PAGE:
Monday, September 14, 2015

Character Quirks

So, what makes a great character?
It's an extremely interesting question, and books upon books could be written on the subject. Of course, I'm not going to try to answer it completely in one little blog post. But, I am going to discuss one of the many things which I think can make a character interesting.
The thing is character quirks. I say "quirks" for lack of a better word; by it, I mean any little thing which makes a character stick out from anyone else in literature, or at least in their book. Maybe it's something they carry around with them at all times. Maybe it's a certain interest. Maybe it's a distinctive flaw. Or maybe it's how they dress, or a phrase they use continually, or part of their appearance that sticks out like a sore thumb.
Here are some examples of popular book characters and a list of quirks that makes them memorable.

Anne Shirley, Lucy Maude Montgomery's Anne of Green Gables

1. She hates her red hair (as well as her freckled nose, her green eyes, and her skinny figure).
2. She gets into "scrapes."
3. She is hopelessly romantic.
4. She insists her name is spelled "with an e."
5. She has a temper.
6. She talks non-stop, for paragraphs at a time.
7. She demands "scope for the imagination."
8. She loves puffed sleeves.
9. She uses big words.
10. She is on a continual quest for "kindred spirits."
11. She names (or renames) everything she meets.
12. She wishes her name was Cordelia.

Sam Gamgee, J.R.R. Tolkien's The Lord of the Rings

1. He loves stories of the old heroes.
2. He wants to see the elves.
3. He can read, recite, and compose poetry (unusual for a poor hobbit).
4. He addresses Frodo as "Mr. Frodo."
5. He has a knack with rope.
6. Like most hobbits, he has a fear of water (in the Shire this wouldn't be considered a quirk, but in the Company he's really the only normal hobbit of the group).
7. His devotion to Frodo is unwavering.
8. He loves gardening (understandably).
9. He is suspicious and distrustful of foreigners (i.e. Faramir) and bitterly dislikes Sméagol (not to mention Ted Sandyman).
10. He is emotional (no other character in the book bursts into tears as many times as Sam).
11. He has a soft spot for "Bill," the pony.
12. He has a becoming affection for "his old Gaffer," the Shire, and all simple beautiful things.

Jo March, Louisa May Alcott's Little Women

1. She writes.
2. She has a temper.
3. She has but one beauty - her long thick hair.
4. She whistles, runs, talks slang, and is a general tomboy.
5. She acts - playing "male parts to her heart's content", usually in a certain pair of hand-me-down boots.
6. She loves to read...especially in a garret, in the company of rats and apples.
7. She despises her work at Aunt March's.
8. She can't cook.
9. She's clumsy, always ruining gloves, dresses, coral bracelets, and the like.
10. Although she loves all her family, she has an especially close bond with gentle Beth.
11. She feuds constantly with her little sister Amy.
12. She scowls at any young man who gives a hint of making Meg fall in love with him.

Maybe those weren't all exactly quirks, and some of them were repetitive; but hopefully I got the idea across. Now that I've gone through three of my favorite characters in literature this way, I'll try it on one of my own....oh dear. Let's go with Timandra. I feel like she's rather thoroughly developed. We'll see if she is or not....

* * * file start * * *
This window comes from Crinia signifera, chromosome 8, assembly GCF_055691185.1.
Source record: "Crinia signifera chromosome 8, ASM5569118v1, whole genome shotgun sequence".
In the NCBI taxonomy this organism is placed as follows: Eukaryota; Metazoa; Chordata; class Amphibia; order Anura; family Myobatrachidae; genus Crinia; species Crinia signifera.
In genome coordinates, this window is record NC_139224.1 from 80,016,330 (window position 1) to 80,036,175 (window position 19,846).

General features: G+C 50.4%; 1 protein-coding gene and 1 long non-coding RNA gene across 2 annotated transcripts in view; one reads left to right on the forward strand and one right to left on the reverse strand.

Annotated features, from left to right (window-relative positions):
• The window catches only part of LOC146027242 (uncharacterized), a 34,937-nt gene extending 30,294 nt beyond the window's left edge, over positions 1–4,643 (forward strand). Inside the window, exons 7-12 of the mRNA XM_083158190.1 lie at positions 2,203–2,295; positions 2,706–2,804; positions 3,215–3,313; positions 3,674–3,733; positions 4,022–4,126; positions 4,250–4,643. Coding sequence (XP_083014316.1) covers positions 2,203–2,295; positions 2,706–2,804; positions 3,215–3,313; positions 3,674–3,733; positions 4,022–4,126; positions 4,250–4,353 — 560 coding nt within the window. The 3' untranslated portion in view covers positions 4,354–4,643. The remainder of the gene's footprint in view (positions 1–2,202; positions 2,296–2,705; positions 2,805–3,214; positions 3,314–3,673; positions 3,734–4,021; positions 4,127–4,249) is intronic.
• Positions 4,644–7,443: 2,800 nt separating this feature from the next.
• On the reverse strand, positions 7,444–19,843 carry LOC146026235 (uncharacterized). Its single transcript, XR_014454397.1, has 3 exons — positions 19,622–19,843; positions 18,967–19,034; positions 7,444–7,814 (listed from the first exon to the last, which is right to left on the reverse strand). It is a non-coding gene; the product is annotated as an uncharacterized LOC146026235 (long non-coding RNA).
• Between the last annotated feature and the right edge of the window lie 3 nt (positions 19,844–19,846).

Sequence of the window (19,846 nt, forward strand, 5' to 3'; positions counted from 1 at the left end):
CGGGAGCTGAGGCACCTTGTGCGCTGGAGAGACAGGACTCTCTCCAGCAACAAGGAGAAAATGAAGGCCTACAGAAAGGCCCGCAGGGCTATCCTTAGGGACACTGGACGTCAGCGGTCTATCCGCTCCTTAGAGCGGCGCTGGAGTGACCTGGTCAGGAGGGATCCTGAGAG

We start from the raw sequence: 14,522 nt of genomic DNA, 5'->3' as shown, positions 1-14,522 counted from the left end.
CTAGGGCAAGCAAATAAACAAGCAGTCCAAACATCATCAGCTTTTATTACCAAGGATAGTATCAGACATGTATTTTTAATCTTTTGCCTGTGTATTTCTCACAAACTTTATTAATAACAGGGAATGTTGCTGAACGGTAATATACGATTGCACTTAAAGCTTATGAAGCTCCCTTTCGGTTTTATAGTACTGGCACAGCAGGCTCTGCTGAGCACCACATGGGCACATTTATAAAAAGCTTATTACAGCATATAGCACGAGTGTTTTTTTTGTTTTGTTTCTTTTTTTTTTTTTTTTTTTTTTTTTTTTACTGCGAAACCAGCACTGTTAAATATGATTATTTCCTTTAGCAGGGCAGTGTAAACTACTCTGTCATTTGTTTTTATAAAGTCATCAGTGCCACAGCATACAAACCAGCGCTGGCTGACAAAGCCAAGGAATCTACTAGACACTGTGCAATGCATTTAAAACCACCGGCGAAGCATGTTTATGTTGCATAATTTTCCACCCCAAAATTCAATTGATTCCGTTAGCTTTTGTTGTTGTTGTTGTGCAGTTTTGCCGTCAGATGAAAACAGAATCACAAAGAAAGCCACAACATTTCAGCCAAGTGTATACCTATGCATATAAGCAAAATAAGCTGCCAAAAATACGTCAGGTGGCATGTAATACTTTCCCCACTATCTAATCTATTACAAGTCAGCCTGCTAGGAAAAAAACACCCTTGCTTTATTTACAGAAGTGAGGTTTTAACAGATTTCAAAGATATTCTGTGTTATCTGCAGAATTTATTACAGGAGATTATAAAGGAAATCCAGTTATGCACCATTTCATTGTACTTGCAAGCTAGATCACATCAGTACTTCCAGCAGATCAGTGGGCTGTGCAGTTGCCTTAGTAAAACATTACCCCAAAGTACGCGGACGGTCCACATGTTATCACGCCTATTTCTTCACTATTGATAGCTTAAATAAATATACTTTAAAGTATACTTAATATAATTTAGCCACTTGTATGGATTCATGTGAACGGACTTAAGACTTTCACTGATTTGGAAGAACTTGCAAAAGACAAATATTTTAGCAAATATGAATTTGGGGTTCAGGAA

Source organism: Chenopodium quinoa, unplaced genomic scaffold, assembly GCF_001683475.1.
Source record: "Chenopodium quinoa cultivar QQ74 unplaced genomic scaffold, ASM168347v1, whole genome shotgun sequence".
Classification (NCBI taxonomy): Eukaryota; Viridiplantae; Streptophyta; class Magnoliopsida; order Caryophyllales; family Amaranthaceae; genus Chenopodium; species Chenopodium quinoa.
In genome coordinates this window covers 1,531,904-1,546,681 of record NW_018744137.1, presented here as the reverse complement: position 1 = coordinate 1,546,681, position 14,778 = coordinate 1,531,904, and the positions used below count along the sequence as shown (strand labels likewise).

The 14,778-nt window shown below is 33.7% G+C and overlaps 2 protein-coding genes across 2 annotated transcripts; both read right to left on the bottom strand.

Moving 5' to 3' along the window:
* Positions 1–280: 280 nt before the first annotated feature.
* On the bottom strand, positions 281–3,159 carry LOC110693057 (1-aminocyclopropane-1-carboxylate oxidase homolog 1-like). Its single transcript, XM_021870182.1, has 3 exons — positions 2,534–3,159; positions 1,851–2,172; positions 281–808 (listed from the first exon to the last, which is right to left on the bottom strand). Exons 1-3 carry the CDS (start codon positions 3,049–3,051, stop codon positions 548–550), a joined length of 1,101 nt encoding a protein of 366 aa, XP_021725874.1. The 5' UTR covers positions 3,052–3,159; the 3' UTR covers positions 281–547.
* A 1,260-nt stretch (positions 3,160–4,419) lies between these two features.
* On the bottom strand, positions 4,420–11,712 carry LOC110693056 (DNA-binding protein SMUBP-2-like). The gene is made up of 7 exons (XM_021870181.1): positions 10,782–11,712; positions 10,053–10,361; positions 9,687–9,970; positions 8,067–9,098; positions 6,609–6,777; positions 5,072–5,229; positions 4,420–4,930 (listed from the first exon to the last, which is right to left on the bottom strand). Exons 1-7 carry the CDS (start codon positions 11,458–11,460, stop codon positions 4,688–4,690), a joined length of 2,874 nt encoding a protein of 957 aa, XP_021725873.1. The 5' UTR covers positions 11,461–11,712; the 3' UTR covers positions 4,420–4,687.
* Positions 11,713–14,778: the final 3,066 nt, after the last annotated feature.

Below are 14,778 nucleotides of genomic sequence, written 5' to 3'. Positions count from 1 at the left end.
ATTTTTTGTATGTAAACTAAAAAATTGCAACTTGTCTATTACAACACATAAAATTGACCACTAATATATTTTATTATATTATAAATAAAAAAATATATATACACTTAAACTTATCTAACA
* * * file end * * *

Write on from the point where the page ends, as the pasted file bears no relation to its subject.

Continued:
Timandra Clemmons, Lucy Agnes' The Prince's Pendant

1. She spouts Shakespeare left and right.
2. She wears her long black hair loose around her face.
3. She carries around a purse. (At least, she did at one point. I don't know if I've made a point of that in later drafts.)
4. She makes as many biting remarks to Dar as she possibly can.
5. She always has time to listen to Ada.
6. She addresses family members as "brother mine"/"mother mine" quite frequently.
7. Her facial expression can change from one extreme to the other with a rapidity akin to magic.
8. She talks almost as much as Anne of Green Gables, only she's never really serious. As she puts it, "My tongue has been my best friend and constant source of amusement ever since I can remember."
9. She can tease without being flippant.
10. She sometimes bursts into song without an obvious reason.
11. It takes quite a bit to dampen her spirits, and even more for her to show discouragement.
12. Her most firmly-held conviction is that everyone is called to be a hero.

Huh, I was really getting desperate at the end there. But it works for my purposes. :)

How about you? Have you noticed any quirks in your favorite characters? Can you list a few unique traits any of your characters have?

3 comments:

  1. Ooh, I like it.
    In my opinion, quirks are really what makes a character stand out. At least, usually. Something that makes them different from other characters you've read about, but also makes you love them more.

    Like my character, Alex. She's extremely clumsy, which is very bad because she can't control her fire-wielding abilities. It makes it dangerous to be around her, but she's also so likable that her friend Keira still hangs out wit her.

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  2. Sounds good!
    I also think quirks can make a rather minor character really stand out. Like Flewddur Flam in the Prydain Chronicles. His magic harp with strings that break every time he exaggerates the truth (which is quite often), coupled with his continual, "A Flam never hesitates!" "A Flam is always prepared!" make him about the most delightful personality in the book.

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    1. Oh yeah! I'd forgotten about that guy. It's been forever since I read those books.

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